Diverse voices – like those that stem from the food sovereignty and justice movements – are essential to the radical reimagination of a sustainable and just food system,7 but their ability to be heard is complicated by systems of power and privilege that accede some food narratives over others. Narrative capital,8 like all kinds of capital, is not evenly distributed within society, or the food movement. Those who command more resources and status are more likely to dominate the discourse – and action – that surrounds food and agriculture issues. At the most basic level, an effective movement to address Australia’s food and agricultural issues must make a commitment to the inclusion and elevation of the voices traditionally not welcome at the table of power.
Ultimately, no set of solutions created under a single cultural and social system is likely to produce the kind of transformative change required to ensure that every Australian eats well or has access to productive resources. Building coalitions across class, race, ethnicity, gender, and age matters, because it defines and delimits the actions we take in building the food utopias of the future.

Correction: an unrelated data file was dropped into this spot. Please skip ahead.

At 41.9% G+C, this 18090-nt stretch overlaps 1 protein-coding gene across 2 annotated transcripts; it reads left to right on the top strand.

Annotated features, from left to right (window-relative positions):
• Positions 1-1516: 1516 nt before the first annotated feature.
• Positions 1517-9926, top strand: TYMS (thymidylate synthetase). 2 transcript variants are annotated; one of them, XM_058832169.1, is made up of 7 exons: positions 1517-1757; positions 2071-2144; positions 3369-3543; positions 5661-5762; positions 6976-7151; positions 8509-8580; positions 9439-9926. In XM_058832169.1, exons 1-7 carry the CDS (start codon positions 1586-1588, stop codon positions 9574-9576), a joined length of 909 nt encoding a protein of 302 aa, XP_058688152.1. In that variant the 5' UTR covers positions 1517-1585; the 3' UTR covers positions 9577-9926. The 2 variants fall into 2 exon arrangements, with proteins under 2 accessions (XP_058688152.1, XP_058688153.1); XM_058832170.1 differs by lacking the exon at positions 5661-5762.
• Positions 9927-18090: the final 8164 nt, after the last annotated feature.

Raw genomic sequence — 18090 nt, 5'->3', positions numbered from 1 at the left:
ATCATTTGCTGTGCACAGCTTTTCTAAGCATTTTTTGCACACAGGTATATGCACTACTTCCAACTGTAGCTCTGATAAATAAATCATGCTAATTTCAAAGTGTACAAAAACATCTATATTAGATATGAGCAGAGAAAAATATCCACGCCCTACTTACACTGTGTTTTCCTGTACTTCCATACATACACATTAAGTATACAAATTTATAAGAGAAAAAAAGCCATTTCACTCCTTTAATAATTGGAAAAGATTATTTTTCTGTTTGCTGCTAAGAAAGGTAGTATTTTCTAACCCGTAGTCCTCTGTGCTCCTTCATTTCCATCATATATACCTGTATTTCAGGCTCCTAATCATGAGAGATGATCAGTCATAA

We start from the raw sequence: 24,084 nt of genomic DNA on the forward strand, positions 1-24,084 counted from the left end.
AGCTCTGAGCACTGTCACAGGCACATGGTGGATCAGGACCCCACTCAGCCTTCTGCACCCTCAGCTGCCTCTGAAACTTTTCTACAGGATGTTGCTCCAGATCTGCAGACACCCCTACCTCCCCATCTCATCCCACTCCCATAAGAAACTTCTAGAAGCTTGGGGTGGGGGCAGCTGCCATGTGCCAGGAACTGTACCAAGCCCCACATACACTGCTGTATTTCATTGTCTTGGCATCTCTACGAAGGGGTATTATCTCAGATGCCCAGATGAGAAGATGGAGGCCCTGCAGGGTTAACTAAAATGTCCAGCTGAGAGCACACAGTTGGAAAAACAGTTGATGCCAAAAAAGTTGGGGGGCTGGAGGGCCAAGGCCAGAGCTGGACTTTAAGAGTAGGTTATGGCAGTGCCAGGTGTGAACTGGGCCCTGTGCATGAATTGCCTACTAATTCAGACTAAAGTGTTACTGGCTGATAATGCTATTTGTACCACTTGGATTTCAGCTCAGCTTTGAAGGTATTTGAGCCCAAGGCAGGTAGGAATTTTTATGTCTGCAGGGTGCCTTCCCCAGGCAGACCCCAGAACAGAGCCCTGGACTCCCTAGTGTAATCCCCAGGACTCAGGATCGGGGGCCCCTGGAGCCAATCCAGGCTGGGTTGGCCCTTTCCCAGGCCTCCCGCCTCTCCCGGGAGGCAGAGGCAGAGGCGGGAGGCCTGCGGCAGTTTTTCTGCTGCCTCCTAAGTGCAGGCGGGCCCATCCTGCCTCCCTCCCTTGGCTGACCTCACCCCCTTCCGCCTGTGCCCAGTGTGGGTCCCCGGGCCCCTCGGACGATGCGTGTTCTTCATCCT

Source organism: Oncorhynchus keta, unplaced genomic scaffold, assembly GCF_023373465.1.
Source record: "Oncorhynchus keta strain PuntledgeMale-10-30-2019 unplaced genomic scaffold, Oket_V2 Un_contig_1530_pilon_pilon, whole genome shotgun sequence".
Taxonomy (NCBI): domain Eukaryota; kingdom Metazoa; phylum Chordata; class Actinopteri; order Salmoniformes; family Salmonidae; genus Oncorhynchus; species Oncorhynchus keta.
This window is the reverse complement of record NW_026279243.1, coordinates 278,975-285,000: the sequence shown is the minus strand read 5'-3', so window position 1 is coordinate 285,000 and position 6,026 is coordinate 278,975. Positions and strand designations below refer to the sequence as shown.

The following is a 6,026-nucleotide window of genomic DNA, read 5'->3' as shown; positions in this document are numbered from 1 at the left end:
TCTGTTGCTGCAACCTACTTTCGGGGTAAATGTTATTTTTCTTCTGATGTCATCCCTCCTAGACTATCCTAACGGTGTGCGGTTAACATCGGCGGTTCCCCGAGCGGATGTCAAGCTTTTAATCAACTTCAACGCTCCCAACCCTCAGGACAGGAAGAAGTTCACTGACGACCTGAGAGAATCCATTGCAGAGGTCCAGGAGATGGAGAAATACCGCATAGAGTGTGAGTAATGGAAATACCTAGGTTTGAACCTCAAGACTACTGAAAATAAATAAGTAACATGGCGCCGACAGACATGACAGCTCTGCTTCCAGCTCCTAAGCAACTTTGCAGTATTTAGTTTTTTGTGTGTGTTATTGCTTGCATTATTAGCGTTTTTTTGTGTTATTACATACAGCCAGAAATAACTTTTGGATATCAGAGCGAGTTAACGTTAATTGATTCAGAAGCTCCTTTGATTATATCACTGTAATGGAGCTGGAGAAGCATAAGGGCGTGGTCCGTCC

1. Foley, J. (2011). Solutions for a cultivated planet. Nature, 478(7369), pp.337-342.
2. Holt Giménez, E & Shattuck, A (2011). Food crises, food regimes and food movements: rumblings of reform or tides of transformation? The Journal of Peasant Studies, 38(1), pp.109-144.
3. Holt Giménez, E. (2017). A foodie’s guide to capitalism: Understanding the political economy of what we eat. New York: Monthly Review Press.
4. Lang, T., & Heasman, M. (2004). Food wars: The global battle for minds, mouths, and markets. London: Earthscan.
5. Mares, T. & Alkon, A. (2011). Mapping the food movement: addressing inequality and neoliberalism. Environment and Society, 2(1), pp. 68-86.
7. Winslow, D. (2017). Language and power in social movements: Hearing all the voices in food system advocacy narratives. Green Humanities, 2(1), pp. 26-52.
8. Gálvez, A. (2018). Eating NAFTA: Trade, food policies, and the destruction of Mexico. Oakland: University of California Press.
Eva Perroni is an independent researcher and writer promoting just, healthy and resilient food and agriculture systems. An advocate of sustainable agriculture and social justice, her work profiles environmental leaders, grassroots movements and life-enhancing farming methods that are working to nourish the planet and its people. Eva’s work has been published by prominent food, environmental and human rights organisations, including Civil Eats, Food First, Food Tank, Sustainable Food Trust and the United Nations Association of Australia.